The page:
Opportunity cost is a decision under limited resources to have more of something but simultaneously have less of something else (Kidane, 2002). It can be used to evaluate the possible trade-offs of a decision like HK pegging its dollar to US dollar.
For HK pegging its dollar to US dollar, the major opportunity cost is that there is little scope for the use of monetary policy for domestic stabilization purposes because the sensitivity of international capital flows to interest rates. The HKSAR is forced to maintain domestic interest rates close to the levels existing in the US and it is not able to bring about substantial changes in the domestic money supply. The other key aspects of policy including fiscal policy must also be kept consistent with the peg, for example strict fiscal discipline to remain balanced budgets is required to stabilize the peg system. Borrowing through the bond market is not possible as this may affect interest rates and put pressure on the pegged exchange rate (Caramazza and Aziz, 1998). The availability of adequate amounts of reserve is a must to offset imbalances in demand and supply by government sales and purchases of foreign exchange (Jackson et al, 1999). However, the reserve can solve short-term fluctuations only (like 1998 intervention); it cannot do this indefinitely as sooner or later the reserve will be exhausted. The other opportunity cost is that the peg is extremely sensitive to domestic political developments or external shocks that affect investor¡¦s expectations. There are increasing numbers of people begin to doubt the HKSAR¡¦s ability to maintain the current exchange rate and believe that a realignment of rates is due. This increases risk from attracting speculators attack on the peg system especially the economy of HK is not functioning successfully like deflation, reduced GDP, high unemployment rate, and diminishing competitiveness due to currency devaluation of its neighbor countries after the Asian economic crisis and the catching up of China.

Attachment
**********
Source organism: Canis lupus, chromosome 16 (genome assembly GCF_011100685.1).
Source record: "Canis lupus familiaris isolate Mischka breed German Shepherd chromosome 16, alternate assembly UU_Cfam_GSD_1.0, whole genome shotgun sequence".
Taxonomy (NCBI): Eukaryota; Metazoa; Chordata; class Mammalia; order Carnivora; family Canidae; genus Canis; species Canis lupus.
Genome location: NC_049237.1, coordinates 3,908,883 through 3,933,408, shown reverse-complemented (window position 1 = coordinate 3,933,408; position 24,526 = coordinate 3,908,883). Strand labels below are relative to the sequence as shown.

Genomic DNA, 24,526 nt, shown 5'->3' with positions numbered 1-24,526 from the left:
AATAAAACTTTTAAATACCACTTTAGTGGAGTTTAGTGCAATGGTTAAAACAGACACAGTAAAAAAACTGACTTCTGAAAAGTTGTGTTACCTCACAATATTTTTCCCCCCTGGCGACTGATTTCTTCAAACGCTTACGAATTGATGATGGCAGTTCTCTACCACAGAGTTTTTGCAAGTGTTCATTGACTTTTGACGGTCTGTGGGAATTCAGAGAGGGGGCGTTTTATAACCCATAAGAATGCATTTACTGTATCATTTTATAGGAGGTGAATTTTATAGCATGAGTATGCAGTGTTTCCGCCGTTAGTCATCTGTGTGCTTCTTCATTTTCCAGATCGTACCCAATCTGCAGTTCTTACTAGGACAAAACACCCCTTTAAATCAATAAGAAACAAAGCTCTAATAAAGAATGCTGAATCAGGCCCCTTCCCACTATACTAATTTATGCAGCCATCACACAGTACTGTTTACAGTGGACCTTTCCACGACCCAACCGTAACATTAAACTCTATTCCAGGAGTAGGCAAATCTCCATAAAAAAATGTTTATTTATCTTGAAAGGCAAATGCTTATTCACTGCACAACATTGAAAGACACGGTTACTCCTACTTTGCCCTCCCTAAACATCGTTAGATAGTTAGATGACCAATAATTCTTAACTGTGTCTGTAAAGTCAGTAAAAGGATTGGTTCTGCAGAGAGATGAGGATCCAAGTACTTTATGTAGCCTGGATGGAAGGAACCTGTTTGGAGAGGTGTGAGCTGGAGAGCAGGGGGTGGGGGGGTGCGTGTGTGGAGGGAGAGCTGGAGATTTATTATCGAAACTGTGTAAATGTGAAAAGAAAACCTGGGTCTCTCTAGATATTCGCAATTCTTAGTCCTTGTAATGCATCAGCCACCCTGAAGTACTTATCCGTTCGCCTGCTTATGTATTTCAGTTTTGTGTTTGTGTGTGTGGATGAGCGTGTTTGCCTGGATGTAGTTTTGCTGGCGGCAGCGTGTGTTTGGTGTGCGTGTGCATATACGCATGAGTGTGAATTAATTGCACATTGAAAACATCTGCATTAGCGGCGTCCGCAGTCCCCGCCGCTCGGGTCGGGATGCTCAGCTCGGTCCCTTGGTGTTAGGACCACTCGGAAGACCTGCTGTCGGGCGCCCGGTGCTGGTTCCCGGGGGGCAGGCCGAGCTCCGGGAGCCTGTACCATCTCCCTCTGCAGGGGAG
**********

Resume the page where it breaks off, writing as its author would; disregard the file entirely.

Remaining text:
Opportunity cost is a consideration of the possible trade-offs of a decision. So it is required considering the alternative course of actions carefully before a decision is made. For example, trade-offs must exist between fixed and floating exchange rates and hence, there is no single exchange rate regime that is suitable to all economies.
Francesco and Aziz, Jahangir (1998), ¡¥Fixed or Flexible: Getting the Exchange
Rate Right in the 1990s¡¦, International Monetary Fund, April, [Online,
accessed 8 January 2002]
Jackson, John; McIver, Ron; McConnell, Campbell and Brue, Stanley (1999), Economics, 5th Edition, McGraw-Hill, Sydney NSW
Kidane, Hailu (2002), Business Economics, Charles Sturt University
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